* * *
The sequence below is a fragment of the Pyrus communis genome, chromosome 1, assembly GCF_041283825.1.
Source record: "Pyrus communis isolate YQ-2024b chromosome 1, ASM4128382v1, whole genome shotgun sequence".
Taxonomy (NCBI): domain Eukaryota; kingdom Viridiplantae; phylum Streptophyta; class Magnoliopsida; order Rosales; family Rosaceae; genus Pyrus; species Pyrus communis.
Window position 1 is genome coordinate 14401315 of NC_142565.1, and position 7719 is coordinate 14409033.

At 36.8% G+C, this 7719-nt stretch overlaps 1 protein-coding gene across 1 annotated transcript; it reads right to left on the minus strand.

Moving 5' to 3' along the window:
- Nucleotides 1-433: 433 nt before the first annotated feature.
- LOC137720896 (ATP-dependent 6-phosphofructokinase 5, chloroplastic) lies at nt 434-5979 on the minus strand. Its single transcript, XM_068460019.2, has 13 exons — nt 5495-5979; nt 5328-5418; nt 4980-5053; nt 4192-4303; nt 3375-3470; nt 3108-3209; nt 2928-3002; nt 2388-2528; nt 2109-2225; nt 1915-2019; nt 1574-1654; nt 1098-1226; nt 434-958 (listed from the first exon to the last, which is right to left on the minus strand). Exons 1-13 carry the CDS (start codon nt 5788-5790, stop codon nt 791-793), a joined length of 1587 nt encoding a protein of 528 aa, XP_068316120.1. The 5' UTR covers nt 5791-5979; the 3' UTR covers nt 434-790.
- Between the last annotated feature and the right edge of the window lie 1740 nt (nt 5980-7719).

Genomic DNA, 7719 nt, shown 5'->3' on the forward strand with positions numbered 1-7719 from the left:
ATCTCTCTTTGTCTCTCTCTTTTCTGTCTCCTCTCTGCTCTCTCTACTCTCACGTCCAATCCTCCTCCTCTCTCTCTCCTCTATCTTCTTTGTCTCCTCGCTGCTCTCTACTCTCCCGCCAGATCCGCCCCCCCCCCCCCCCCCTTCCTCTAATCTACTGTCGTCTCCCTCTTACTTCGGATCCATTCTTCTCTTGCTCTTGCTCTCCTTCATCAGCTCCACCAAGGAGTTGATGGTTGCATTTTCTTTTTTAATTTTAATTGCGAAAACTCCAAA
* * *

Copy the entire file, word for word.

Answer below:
The sequence below is a fragment of the Pyrus communis genome, chromosome 1, assembly GCF_041283825.1.
Source record: "Pyrus communis isolate YQ-2024b chromosome 1, ASM4128382v1, whole genome shotgun sequence".
Taxonomy (NCBI): domain Eukaryota; kingdom Viridiplantae; phylum Streptophyta; class Magnoliopsida; order Rosales; family Rosaceae; genus Pyrus; species Pyrus communis.
Window position 1 is genome coordinate 14401315 of NC_142565.1, and position 7719 is coordinate 14409033.

At 36.8% G+C, this 7719-nt stretch overlaps 1 protein-coding gene across 1 annotated transcript; it reads right to left on the minus strand.

Moving 5' to 3' along the window:
- Nucleotides 1-433: 433 nt before the first annotated feature.
- LOC137720896 (ATP-dependent 6-phosphofructokinase 5, chloroplastic) lies at nt 434-5979 on the minus strand. Its single transcript, XM_068460019.2, has 13 exons — nt 5495-5979; nt 5328-5418; nt 4980-5053; nt 4192-4303; nt 3375-3470; nt 3108-3209; nt 2928-3002; nt 2388-2528; nt 2109-2225; nt 1915-2019; nt 1574-1654; nt 1098-1226; nt 434-958 (listed from the first exon to the last, which is right to left on the minus strand). Exons 1-13 carry the CDS (start codon nt 5788-5790, stop codon nt 791-793), a joined length of 1587 nt encoding a protein of 528 aa, XP_068316120.1. The 5' UTR covers nt 5791-5979; the 3' UTR covers nt 434-790.
- Between the last annotated feature and the right edge of the window lie 1740 nt (nt 5980-7719).

Genomic DNA, 7719 nt, shown 5'->3' on the forward strand with positions numbered 1-7719 from the left:
ATCTCTCTTTGTCTCTCTCTTTTCTGTCTCCTCTCTGCTCTCTCTACTCTCACGTCCAATCCTCCTCCTCTCTCTCTCCTCTATCTTCTTTGTCTCCTCGCTGCTCTCTACTCTCCCGCCAGATCCGCCCCCCCCCCCCCCCCCTTCCTCTAATCTACTGTCGTCTCCCTCTTACTTCGGATCCATTCTTCTCTTGCTCTTGCTCTCCTTCATCAGCTCCACCAAGGAGTTGATGGTTGCATTTTCTTTTTTAATTTTAATTGCGAAAACTCCAAA